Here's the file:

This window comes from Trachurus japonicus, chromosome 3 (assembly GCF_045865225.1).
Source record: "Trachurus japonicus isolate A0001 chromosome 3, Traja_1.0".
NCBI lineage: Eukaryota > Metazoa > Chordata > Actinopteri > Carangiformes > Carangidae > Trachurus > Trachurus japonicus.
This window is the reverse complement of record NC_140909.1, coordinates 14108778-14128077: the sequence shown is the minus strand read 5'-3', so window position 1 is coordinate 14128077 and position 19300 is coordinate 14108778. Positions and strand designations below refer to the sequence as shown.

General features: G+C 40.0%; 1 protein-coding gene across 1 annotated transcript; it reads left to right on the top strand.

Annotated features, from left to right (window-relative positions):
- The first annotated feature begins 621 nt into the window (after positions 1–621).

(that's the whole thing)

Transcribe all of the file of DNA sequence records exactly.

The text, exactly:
This window comes from Trachurus japonicus, chromosome 3 (assembly GCF_045865225.1).
Source record: "Trachurus japonicus isolate A0001 chromosome 3, Traja_1.0".
NCBI lineage: Eukaryota > Metazoa > Chordata > Actinopteri > Carangiformes > Carangidae > Trachurus > Trachurus japonicus.
This window is the reverse complement of record NC_140909.1, coordinates 14108778-14128077: the sequence shown is the minus strand read 5'-3', so window position 1 is coordinate 14128077 and position 19300 is coordinate 14108778. Positions and strand designations below refer to the sequence as shown.

General features: G+C 40.0%; 1 protein-coding gene across 1 annotated transcript; it reads left to right on the top strand.

Annotated features, from left to right (window-relative positions):
- The first annotated feature begins 621 nt into the window (after positions 1–621).